Lake Erie was crossed without adventure, but on reaching the narrows at a point which is known to us as Sault Ste. Marie, Indians were encountered who attacked the ships. In the original narrative many heroic deeds are recorded and the Indians being quite unfamiliar with armour were driven off; being quite afraid to again attack men whose “skin” neither arrow, spear or knife could penetrate.
Dissatisfaction amongst part of the crew continued and was fomented on all occasions by Valdemar Holmgang who was showing signs of mental derangement. Ericson, to protect his loyal men form their own comrades, was forced to place them in two of the ships while the disloyal element were contained in the other three.
Shortly after leaving the Sault St. Marie one of the ships with the mutinous element on board disappeared. It is supposed that they attempted to return to Niagara Falls although no record of their arrival is noted. We may suppose that if they did arrive that they were slain by their comrades who were watching the long ships.
It was no early in the fall and the autumn gales were beginning to blow on Lake Huron. Insubordination was rife among Holmgang’s followers and one night two ships drew off and after defying Ericson, informed him that they were returning at once. A large part of treasure was on board the ships with the mutineers.
Ericson and his followers continued their voyage westward and pass out of this story. It may, however, be said that they probably reached the Pacific Coast as there has recently been discovered a giant boulder covered with Runic inscriptions detailing the story of their expedition.
There is no doubt that Holmgang was no violently insane. He conceived the idea of taking a short cut back to the Labrador coast by sailing in a north-eastern direction. Maybe the idea of evading the guard at Niagara Falls had something to do with this. In any event, he reached Georgian Bay and by some chance or mischance he entered the mouth of the Muskoka River and continuing up he eventually reached what are now known as Fairy Lake and Peninsula Lake. He crossed the portage and entered the Lake of Bays. It must not be thought that they came through these voyages scatheless: in Georgian Bay one of the boats was wrecked and the survivors were heartlessly abandoned on those desolate shores.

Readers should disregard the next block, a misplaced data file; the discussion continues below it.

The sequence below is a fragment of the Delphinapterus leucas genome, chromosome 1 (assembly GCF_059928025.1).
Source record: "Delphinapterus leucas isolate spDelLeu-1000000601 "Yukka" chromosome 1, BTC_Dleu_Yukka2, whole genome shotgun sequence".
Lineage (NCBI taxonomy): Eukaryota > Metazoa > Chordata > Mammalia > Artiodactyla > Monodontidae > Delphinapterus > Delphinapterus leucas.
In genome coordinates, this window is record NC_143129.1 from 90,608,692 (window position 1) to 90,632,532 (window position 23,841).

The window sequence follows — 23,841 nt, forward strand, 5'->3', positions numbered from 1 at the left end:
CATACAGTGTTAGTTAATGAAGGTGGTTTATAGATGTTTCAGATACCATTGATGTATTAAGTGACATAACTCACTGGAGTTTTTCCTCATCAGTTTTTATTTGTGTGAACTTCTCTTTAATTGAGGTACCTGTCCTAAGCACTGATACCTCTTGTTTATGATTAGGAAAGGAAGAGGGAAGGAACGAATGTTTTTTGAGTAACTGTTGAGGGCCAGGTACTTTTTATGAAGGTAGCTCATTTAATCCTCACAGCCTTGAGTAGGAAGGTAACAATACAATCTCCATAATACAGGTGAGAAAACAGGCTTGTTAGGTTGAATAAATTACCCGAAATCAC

The remnant of ten men and the treasure to which they had clung were all that reached the Lake of Bays. Here on this little known northern lake there took place a series of as coldly calculated crimes; planned by the cunning brain of a madman; as are scarcely equalled outside the annals of the pirates and buccaneers who roamed the South Seas many generations later.
That Holmgang was criminally insane at the time there is no doubt and that he conceived the idea of destroying his followers and keeping the treasure for himself is also equally certain. Why his men did not destroy him is hard to understand, but probably that superstition in regards to the insane, which seems to be ingrained in primitive peoples the world over, was strong in them.
His following of nine was soon to be reduced again. Two of his who had fallen sick he deliberately abandoned, knowing that they would fall into the hands of the Indians as indeed they quickly did.
Their screams of agony as they were tortured that night were plainly heard by their comrades who were camped upon a hill to wind-ward.